Commentary · Opinion · social media

Post 4: The Role of the Professional – Engaging the Public through Popular Screen Media

The role of the professional in screen media has become varied throughout the years. With more access to social media it has become easy to use it for their own gain.

The line between amateur and professional has become blurred as the average person has increased access to social networking sites allowing them to engage with screen media.  Professional figures e.g politicians and new reporters engage with the public through social media. These sites such a Facebook, Instagram and Twitter are useful to the professional to converse with their target audience in order to convey a wider message.

We see how politicians use social media for their own gain regularly but it was especially present in the 2016 American elections. A video of Hilary Clinton went viral after she used a certain dance move on Ellen DeGeneres’ talk show. This certain event was highlighted as young people felt it was an attempt to relate to young voters thus allowing her to gain more votes. Hilary used this language of popular culture to her advantage.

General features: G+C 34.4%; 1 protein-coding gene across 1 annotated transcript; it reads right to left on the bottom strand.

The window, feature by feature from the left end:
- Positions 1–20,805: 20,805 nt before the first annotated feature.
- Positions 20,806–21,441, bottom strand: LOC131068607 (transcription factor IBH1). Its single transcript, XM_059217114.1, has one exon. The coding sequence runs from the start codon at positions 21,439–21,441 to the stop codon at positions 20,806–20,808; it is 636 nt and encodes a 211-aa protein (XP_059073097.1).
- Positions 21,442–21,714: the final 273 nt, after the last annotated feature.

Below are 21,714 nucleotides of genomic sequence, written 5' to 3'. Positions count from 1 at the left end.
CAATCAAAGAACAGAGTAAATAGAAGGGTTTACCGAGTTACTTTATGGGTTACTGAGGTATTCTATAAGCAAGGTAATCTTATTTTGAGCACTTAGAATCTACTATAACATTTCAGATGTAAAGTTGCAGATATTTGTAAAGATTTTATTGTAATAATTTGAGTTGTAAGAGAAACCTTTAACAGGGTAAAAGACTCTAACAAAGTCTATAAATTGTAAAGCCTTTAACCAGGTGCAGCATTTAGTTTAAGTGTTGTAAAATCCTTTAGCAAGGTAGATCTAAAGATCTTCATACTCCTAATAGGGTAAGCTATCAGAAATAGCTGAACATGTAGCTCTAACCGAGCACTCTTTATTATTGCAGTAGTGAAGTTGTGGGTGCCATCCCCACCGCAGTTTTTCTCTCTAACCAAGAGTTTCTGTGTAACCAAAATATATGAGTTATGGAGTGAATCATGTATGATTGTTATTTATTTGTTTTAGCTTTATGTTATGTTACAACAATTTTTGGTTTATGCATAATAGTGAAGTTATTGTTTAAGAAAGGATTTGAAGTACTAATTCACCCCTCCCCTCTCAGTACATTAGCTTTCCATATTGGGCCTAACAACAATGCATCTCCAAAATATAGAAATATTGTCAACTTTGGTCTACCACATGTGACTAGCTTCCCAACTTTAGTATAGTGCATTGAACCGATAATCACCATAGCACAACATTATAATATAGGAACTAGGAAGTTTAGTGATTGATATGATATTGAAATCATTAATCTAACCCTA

The video I have included talks about how Trump and Clinton would use social media to get information out and how Trump in particular would compare his success to how many twitter followers he had.

 

Through studying Henry Jenkin’s “participatory culture”, professionals can make themselves aware of the correct ways to engage the public through popular social media. Trump and Clinton really utilized social media in their campaigns. Professionals know how to manipulate social media for their own gain and a lot of the time the ordinary users of these websites would be blissfully unaware.

In conclusion, professionals engage extremely well with the public through their use of screen media. The presidential campaign was always going to be a huge event on social media but nobody could predict just how much it would be used to sway the vote towards Trump and away from Clinton.

 

 

Works cited

  • Jenkins, Henry. Convergence Culture. 1st ed. New York: New York University Press, 2006. Print.
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